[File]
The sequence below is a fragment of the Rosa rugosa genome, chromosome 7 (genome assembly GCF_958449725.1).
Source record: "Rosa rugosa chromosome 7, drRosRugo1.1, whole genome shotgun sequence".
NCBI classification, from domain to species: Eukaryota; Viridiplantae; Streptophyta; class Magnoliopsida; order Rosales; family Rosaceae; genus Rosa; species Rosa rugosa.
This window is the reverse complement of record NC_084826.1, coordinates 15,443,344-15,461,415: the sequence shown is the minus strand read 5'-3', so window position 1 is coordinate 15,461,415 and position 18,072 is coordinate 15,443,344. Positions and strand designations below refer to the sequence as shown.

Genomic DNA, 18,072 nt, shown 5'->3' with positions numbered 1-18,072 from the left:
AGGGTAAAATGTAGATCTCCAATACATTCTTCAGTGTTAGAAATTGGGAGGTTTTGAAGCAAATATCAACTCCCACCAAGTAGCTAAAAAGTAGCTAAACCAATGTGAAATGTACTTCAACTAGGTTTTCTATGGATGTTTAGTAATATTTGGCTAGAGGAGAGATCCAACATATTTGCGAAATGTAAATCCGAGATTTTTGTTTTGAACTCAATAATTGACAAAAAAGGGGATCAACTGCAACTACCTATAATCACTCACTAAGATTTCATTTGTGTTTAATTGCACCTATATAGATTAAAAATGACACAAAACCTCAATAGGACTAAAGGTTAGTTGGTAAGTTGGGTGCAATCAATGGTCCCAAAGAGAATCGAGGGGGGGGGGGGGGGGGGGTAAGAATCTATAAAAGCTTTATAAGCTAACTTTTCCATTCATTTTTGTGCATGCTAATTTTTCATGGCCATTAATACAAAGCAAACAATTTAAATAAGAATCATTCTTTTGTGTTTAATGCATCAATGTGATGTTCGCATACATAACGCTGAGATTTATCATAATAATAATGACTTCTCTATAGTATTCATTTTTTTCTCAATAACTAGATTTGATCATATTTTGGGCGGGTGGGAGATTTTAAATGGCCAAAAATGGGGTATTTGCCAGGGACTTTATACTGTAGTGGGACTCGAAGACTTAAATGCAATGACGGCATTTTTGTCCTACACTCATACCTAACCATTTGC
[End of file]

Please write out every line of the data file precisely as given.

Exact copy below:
The sequence below is a fragment of the Rosa rugosa genome, chromosome 7 (genome assembly GCF_958449725.1).
Source record: "Rosa rugosa chromosome 7, drRosRugo1.1, whole genome shotgun sequence".
NCBI classification, from domain to species: Eukaryota; Viridiplantae; Streptophyta; class Magnoliopsida; order Rosales; family Rosaceae; genus Rosa; species Rosa rugosa.
This window is the reverse complement of record NC_084826.1, coordinates 15,443,344-15,461,415: the sequence shown is the minus strand read 5'-3', so window position 1 is coordinate 15,461,415 and position 18,072 is coordinate 15,443,344. Positions and strand designations below refer to the sequence as shown.

Genomic DNA, 18,072 nt, shown 5'->3' with positions numbered 1-18,072 from the left:
AGGGTAAAATGTAGATCTCCAATACATTCTTCAGTGTTAGAAATTGGGAGGTTTTGAAGCAAATATCAACTCCCACCAAGTAGCTAAAAAGTAGCTAAACCAATGTGAAATGTACTTCAACTAGGTTTTCTATGGATGTTTAGTAATATTTGGCTAGAGGAGAGATCCAACATATTTGCGAAATGTAAATCCGAGATTTTTGTTTTGAACTCAATAATTGACAAAAAAGGGGATCAACTGCAACTACCTATAATCACTCACTAAGATTTCATTTGTGTTTAATTGCACCTATATAGATTAAAAATGACACAAAACCTCAATAGGACTAAAGGTTAGTTGGTAAGTTGGGTGCAATCAATGGTCCCAAAGAGAATCGAGGGGGGGGGGGGGGGGGGGTAAGAATCTATAAAAGCTTTATAAGCTAACTTTTCCATTCATTTTTGTGCATGCTAATTTTTCATGGCCATTAATACAAAGCAAACAATTTAAATAAGAATCATTCTTTTGTGTTTAATGCATCAATGTGATGTTCGCATACATAACGCTGAGATTTATCATAATAATAATGACTTCTCTATAGTATTCATTTTTTTCTCAATAACTAGATTTGATCATATTTTGGGCGGGTGGGAGATTTTAAATGGCCAAAAATGGGGTATTTGCCAGGGACTTTATACTGTAGTGGGACTCGAAGACTTAAATGCAATGACGGCATTTTTGTCCTACACTCATACCTAACCATTTGC